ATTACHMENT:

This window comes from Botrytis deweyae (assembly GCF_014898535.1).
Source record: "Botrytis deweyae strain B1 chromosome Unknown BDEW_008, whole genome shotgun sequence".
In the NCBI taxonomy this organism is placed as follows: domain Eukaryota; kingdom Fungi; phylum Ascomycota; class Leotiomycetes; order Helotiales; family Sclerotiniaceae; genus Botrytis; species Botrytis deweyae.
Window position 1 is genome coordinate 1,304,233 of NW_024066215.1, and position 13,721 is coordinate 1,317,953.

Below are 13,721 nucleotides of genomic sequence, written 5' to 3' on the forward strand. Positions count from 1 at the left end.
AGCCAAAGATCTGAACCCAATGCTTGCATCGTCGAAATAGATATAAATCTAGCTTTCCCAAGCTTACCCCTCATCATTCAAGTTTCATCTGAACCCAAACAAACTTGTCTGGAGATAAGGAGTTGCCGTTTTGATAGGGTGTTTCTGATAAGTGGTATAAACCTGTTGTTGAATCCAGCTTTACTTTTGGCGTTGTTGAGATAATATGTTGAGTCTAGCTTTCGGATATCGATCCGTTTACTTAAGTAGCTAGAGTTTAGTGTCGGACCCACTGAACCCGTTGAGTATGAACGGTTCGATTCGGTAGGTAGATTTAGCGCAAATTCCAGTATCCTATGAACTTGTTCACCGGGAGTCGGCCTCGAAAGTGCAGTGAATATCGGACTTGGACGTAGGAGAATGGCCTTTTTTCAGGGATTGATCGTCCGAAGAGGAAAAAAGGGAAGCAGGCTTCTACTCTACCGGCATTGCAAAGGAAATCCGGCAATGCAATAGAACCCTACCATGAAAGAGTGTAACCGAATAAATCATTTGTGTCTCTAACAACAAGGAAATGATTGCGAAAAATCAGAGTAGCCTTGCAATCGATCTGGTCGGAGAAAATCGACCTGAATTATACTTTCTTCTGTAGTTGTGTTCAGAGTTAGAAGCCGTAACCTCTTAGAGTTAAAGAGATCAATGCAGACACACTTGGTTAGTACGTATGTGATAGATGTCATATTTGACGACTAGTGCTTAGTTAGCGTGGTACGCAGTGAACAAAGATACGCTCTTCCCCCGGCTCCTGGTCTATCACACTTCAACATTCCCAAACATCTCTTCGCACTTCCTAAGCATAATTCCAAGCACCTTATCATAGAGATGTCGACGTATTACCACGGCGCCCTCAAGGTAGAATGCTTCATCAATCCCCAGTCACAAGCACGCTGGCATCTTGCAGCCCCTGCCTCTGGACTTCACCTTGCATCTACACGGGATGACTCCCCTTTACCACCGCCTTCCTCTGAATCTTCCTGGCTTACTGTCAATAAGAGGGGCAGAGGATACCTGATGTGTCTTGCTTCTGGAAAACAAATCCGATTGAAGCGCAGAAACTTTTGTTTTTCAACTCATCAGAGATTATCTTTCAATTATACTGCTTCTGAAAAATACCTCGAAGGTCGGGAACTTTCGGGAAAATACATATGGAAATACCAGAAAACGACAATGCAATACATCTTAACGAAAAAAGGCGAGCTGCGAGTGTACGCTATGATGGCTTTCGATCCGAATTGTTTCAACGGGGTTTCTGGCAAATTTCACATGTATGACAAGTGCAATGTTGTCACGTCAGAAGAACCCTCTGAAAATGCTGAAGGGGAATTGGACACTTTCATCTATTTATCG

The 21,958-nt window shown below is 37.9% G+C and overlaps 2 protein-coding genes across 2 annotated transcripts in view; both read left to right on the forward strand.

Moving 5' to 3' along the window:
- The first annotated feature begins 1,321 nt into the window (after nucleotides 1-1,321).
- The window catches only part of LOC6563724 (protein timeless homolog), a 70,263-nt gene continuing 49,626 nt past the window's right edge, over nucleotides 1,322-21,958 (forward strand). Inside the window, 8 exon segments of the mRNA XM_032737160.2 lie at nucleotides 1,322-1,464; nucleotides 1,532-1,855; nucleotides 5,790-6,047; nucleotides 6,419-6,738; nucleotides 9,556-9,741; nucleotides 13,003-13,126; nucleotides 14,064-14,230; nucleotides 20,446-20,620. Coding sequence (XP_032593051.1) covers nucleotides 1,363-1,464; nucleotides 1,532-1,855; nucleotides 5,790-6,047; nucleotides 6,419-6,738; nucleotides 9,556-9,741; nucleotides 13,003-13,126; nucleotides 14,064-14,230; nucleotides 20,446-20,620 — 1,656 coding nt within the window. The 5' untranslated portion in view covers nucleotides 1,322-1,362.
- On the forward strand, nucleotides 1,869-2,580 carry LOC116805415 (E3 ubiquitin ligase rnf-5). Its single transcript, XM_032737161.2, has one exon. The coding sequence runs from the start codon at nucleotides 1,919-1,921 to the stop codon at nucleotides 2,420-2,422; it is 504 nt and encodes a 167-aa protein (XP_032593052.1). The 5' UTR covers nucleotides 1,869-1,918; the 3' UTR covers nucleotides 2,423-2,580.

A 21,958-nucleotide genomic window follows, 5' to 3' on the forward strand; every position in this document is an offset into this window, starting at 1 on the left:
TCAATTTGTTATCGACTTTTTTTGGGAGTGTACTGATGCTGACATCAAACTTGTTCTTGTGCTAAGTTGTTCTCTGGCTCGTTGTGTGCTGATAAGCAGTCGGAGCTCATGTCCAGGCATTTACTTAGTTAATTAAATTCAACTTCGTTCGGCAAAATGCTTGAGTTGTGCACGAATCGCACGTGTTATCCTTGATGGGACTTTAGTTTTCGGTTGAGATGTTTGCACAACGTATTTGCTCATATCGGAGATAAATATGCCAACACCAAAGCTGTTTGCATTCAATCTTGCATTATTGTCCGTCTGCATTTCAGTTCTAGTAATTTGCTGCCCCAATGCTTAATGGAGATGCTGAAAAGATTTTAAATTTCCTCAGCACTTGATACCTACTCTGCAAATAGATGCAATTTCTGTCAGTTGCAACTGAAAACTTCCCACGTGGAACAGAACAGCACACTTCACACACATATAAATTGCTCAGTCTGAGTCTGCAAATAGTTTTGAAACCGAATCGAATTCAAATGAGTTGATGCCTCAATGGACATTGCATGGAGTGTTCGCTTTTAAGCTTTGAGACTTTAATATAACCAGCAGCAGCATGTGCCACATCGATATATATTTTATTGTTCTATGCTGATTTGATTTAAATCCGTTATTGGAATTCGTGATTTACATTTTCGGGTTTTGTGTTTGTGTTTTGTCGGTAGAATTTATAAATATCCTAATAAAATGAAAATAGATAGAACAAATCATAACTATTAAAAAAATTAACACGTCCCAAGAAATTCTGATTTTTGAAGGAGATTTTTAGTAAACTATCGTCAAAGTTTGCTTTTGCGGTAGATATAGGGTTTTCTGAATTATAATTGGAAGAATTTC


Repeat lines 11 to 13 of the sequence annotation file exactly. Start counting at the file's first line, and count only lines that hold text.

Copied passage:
- On the forward strand, nucleotides 1,869-2,580 carry LOC116805415 (E3 ubiquitin ligase rnf-5). Its single transcript, XM_032737161.2, has one exon. The coding sequence runs from the start codon at nucleotides 1,919-1,921 to the stop codon at nucleotides 2,420-2,422; it is 504 nt and encodes a 167-aa protein (XP_032593052.1). The 5' UTR covers nucleotides 1,869-1,918; the 3' UTR covers nucleotides 2,423-2,580.

A 21,958-nucleotide genomic window follows, 5' to 3' on the forward strand; every position in this document is an offset into this window, starting at 1 on the left:
TCAATTTGTTATCGACTTTTTTTGGGAGTGTACTGATGCTGACATCAAACTTGTTCTTGTGCTAAGTTGTTCTCTGGCTCGTTGTGTGCTGATAAGCAGTCGGAGCTCATGTCCAGGCATTTACTTAGTTAATTAAATTCAACTTCGTTCGGCAAAATGCTTGAGTTGTGCACGAATCGCACGTGTTATCCTTGATGGGACTTTAGTTTTCGGTTGAGATGTTTGCACAACGTATTTGCTCATATCGGAGATAAATATGCCAACACCAAAGCTGTTTGCATTCAATCTTGCATTATTGTCCGTCTGCATTTCAGTTCTAGTAATTTGCTGCCCCAATGCTTAATGGAGATGCTGAAAAGATTTTAAATTTCCTCAGCACTTGATACCTACTCTGCAAATAGATGCAATTTCTGTCAGTTGCAACTGAAAACTTCCCACGTGGAACAGAACAGCACACTTCACACACATATAAATTGCTCAGTCTGAGTCTGCAAATAGTTTTGAAACCGAATCGAATTCAAATGAGTTGATGCCTCAATGGACATTGCATGGAGTGTTCGCTTTTAAGCTTTGAGACTTTAATATAACCAGCAGCAGCATGTGCCACATCGATATATATTTTATTGTTCTATGCTGATTTGATTTAAATCCGTTATTGGAATTCGTGATTTACATTTTCGGGTTTTGTGTTTGTGTTTTGTCGGTAGAATTTATAAATATCCTAATAAAATGAAAATAGATAGAACAAATCATAACTATTAAAAAAATTAACACGTCCCAAGAAATTCTGATTTTTGAAGGAGATTTTTAGTAAACTATCGTCAAAGTTTGCTTTTGCGGTAGATATAGGGTTTTCTGAATTATAATTGGAAGAATTTC